Geneva: Ira Merrell, Printer, 1839. 101, [1- errata] pp. Disbound, scattered foxing. Good+.
Foot "traces the development of banks as private corporations and describes the legislative process involved in their regulation" [Cohen]. His prefatory 'Advertisement' says the case is of "unparalleled importance." The fate of "hundreds of millions" of dollars depended on its outcome. New York's Constitution strictly regulated the legislature's authority to create corporations; opponents of New York's Banking Law argued that the Act violated that constitutional provision.
The case was entitled, 'Anson Thomas, President of the Bank of Central New-York vs. Samuel D. Dakin.' Dakin's checks were dishonored for lack of funds; when the Bank sued him, he claimed that the Bank of Central New-York, which was conducting business under New York's banking law, was doing so illegally because that law violated the Constitution. Foot, who argued for the Act's constitutionality, "has given a full history of the origin and passage of the statute, and, in notes, brief sketches of the character of several gentlemen who were either its prominent supporters or have approved of it since its passage. He has also added an Appendix, containing a concise exposition of the powers which the law confers on the banking institutions organized under it, and the advantages which they are supposed to have over the old banks" [II Foot, AUTOBIOGRAPHY 211 (New York: 1872)].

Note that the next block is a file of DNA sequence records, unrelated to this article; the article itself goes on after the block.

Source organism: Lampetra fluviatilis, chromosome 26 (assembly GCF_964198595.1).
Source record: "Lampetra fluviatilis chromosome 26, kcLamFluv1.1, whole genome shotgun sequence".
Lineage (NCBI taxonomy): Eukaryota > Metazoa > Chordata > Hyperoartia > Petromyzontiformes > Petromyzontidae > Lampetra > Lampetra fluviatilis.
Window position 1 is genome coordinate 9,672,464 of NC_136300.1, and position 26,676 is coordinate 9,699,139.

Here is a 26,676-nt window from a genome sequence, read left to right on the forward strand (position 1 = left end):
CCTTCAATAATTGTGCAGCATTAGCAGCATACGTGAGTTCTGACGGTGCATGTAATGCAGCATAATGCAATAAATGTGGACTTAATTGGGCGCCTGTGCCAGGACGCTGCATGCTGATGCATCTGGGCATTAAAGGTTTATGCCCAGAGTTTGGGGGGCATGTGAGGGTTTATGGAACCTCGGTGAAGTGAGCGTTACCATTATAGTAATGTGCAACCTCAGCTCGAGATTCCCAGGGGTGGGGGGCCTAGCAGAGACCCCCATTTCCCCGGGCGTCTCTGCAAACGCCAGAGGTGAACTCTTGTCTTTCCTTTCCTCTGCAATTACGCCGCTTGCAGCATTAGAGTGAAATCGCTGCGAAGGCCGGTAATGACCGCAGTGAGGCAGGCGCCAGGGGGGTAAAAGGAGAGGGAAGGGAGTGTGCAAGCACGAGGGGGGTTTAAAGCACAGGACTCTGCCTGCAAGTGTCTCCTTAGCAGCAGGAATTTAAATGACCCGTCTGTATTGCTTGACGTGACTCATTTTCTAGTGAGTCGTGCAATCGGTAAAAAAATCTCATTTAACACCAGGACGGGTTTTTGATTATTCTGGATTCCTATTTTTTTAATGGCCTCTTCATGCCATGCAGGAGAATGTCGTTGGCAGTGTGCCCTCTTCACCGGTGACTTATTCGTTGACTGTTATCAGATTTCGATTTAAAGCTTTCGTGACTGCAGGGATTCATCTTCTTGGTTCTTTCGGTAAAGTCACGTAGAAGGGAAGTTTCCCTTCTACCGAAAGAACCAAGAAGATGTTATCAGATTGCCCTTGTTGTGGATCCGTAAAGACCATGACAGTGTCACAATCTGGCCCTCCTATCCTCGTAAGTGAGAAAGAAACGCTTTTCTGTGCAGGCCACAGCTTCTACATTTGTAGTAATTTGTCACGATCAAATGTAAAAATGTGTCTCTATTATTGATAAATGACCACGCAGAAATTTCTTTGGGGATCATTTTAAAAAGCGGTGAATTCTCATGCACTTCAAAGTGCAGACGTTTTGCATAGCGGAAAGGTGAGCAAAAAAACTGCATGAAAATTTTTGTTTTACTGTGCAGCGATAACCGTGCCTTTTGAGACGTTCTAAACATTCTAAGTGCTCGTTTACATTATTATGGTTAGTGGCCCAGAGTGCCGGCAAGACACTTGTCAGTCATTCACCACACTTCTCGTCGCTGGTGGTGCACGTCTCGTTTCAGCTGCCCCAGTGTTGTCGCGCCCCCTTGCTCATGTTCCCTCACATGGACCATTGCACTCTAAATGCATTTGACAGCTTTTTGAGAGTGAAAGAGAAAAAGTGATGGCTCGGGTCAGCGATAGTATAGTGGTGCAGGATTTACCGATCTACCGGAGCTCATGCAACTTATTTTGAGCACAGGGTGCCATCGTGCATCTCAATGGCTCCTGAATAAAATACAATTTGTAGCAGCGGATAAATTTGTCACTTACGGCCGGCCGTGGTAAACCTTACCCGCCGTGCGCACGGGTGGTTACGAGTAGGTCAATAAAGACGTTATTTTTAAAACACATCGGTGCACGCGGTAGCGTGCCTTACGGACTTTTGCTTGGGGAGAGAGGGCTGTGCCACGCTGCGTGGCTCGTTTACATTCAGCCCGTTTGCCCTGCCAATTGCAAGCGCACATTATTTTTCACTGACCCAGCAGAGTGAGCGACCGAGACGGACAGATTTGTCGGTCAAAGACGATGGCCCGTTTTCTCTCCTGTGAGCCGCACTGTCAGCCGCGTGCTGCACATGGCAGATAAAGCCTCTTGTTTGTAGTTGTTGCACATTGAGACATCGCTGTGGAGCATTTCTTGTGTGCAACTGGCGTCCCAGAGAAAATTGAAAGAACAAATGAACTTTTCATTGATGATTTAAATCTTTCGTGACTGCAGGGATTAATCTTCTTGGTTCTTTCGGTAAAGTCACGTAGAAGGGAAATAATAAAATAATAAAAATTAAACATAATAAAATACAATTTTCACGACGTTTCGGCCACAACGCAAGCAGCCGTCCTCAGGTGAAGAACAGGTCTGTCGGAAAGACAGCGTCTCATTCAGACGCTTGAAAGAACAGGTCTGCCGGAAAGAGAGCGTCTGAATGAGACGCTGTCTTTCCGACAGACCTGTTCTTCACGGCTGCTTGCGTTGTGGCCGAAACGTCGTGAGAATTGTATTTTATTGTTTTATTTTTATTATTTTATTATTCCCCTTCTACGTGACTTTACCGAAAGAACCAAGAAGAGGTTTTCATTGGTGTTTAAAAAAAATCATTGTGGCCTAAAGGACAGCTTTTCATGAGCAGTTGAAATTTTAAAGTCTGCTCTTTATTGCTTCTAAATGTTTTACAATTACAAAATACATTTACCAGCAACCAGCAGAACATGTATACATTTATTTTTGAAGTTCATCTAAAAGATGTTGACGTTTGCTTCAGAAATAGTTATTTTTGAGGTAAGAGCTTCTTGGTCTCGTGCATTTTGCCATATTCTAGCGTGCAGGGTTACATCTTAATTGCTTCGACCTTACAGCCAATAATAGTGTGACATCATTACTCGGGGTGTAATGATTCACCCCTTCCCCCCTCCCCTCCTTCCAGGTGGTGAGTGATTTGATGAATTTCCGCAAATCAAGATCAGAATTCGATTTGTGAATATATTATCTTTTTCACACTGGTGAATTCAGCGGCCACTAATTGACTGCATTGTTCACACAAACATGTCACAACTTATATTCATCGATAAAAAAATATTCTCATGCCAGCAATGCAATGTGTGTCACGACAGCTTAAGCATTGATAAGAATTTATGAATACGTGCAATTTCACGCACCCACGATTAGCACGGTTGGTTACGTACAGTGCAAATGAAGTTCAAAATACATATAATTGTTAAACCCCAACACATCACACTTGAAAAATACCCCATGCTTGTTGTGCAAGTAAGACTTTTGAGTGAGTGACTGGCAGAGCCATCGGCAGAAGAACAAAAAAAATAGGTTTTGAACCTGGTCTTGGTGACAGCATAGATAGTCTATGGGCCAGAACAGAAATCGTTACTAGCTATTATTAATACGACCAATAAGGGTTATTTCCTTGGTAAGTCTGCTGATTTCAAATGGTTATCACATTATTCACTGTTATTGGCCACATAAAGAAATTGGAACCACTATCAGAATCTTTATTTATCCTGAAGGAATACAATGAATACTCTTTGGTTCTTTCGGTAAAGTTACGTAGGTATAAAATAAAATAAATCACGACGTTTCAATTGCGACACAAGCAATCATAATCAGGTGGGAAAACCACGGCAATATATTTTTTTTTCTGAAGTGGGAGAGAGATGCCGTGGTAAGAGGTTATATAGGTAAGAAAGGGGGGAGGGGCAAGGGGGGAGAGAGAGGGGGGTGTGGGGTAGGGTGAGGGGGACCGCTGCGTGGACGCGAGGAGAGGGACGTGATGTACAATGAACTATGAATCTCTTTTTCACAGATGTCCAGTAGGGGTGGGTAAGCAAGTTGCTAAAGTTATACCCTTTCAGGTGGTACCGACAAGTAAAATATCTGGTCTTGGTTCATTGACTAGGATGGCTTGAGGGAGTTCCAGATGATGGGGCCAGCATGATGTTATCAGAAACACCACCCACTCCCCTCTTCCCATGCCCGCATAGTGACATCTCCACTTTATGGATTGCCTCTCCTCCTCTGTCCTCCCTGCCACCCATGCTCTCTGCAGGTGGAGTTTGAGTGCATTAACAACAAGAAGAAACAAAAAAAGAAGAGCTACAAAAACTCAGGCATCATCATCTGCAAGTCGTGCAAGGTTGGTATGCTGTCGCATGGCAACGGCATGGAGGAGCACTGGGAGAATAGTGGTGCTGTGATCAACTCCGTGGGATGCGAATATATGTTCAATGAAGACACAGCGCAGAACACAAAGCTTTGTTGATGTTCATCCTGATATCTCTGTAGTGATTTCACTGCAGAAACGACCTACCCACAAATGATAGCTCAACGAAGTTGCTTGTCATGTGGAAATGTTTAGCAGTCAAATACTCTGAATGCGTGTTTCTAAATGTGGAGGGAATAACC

Cohen 11237. Item #33128